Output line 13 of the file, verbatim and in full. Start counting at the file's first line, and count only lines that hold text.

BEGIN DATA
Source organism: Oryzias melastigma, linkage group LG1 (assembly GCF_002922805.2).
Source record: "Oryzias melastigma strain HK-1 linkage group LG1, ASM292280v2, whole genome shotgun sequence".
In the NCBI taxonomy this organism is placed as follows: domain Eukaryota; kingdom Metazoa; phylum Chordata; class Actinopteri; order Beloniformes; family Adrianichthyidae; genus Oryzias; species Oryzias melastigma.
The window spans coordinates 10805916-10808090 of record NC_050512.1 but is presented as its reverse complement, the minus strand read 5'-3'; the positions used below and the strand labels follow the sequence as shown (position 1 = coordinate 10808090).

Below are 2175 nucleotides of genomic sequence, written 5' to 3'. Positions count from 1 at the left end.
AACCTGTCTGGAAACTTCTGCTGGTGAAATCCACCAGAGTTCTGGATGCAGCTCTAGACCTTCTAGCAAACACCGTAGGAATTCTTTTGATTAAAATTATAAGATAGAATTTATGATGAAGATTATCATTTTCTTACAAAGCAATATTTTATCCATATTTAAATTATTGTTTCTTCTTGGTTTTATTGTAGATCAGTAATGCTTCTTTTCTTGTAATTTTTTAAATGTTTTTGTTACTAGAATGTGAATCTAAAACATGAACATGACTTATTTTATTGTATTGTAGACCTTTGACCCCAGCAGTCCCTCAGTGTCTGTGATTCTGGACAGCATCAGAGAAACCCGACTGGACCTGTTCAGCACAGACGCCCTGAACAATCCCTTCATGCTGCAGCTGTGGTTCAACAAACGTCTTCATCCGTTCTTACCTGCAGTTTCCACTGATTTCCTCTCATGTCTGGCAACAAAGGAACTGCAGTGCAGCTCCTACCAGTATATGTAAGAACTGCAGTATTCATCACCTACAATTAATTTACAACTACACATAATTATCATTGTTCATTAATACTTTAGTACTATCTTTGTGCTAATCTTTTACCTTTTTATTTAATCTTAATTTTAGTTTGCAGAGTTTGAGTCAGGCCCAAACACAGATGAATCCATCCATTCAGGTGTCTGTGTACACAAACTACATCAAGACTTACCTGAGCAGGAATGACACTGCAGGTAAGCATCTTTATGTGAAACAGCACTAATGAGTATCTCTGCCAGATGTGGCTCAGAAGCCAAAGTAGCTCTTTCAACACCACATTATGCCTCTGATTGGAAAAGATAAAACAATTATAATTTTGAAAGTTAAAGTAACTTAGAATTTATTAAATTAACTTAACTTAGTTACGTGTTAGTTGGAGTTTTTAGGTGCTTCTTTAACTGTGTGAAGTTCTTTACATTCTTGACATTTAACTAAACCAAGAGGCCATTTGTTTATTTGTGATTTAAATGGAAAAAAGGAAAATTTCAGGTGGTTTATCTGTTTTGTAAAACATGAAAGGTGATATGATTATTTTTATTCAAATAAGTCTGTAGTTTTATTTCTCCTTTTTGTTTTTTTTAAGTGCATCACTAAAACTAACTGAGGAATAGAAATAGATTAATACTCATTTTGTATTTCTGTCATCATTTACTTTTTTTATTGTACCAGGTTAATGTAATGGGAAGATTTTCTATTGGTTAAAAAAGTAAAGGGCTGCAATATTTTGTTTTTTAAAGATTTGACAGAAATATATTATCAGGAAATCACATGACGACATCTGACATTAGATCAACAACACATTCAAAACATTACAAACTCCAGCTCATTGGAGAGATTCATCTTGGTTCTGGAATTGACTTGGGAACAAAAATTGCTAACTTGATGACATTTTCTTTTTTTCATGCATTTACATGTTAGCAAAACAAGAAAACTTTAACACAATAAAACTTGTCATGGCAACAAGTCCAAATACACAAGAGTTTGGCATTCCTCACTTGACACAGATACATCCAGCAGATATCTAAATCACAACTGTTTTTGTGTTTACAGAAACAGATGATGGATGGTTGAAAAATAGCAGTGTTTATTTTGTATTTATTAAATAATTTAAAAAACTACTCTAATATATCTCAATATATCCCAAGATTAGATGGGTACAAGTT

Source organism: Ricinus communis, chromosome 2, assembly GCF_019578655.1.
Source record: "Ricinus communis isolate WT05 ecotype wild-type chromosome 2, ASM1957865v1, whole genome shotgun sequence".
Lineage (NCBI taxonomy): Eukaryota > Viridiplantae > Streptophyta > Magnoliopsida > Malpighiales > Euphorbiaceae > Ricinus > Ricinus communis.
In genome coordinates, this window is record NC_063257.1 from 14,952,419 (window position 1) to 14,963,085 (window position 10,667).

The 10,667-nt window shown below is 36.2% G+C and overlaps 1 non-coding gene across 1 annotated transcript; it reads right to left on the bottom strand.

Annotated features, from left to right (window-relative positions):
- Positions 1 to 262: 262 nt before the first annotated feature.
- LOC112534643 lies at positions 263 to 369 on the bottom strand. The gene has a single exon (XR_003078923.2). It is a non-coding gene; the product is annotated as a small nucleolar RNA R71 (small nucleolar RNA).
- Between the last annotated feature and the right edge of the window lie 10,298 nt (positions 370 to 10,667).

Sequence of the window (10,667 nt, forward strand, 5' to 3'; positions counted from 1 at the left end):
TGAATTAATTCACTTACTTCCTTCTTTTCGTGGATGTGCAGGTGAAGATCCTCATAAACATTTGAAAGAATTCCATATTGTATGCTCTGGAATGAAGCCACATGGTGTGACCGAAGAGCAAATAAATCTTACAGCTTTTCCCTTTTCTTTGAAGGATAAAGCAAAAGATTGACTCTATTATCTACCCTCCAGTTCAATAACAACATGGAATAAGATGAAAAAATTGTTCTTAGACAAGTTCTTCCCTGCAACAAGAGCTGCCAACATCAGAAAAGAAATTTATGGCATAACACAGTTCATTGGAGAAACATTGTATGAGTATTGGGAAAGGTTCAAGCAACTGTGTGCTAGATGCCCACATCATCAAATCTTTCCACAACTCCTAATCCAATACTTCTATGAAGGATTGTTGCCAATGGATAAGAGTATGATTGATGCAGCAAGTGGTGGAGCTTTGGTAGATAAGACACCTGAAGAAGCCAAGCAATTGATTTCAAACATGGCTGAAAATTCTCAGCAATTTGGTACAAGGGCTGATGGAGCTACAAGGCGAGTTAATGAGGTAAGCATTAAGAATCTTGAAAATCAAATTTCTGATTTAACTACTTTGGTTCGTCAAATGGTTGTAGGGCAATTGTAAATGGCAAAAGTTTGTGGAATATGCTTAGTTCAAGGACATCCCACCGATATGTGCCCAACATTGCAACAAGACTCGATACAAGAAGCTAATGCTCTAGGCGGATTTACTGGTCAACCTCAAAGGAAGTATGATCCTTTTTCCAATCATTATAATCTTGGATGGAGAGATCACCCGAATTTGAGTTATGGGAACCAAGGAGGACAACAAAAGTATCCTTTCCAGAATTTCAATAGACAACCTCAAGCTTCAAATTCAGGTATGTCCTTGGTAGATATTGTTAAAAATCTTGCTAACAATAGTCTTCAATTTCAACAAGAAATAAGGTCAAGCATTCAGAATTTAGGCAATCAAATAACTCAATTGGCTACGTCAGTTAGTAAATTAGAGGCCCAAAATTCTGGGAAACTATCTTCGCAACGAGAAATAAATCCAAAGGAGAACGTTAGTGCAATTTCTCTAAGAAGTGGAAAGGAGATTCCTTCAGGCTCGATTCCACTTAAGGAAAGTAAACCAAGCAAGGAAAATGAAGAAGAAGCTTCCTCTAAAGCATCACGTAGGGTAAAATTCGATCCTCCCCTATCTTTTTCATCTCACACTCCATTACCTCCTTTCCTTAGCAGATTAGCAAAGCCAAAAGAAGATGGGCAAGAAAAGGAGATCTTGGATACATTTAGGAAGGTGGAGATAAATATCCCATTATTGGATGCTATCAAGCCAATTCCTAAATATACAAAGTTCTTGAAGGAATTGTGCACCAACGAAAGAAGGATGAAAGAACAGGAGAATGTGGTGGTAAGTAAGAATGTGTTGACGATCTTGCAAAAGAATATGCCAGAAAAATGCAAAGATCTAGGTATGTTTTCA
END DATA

- Positions 1 to 262: 262 nt before the first annotated feature.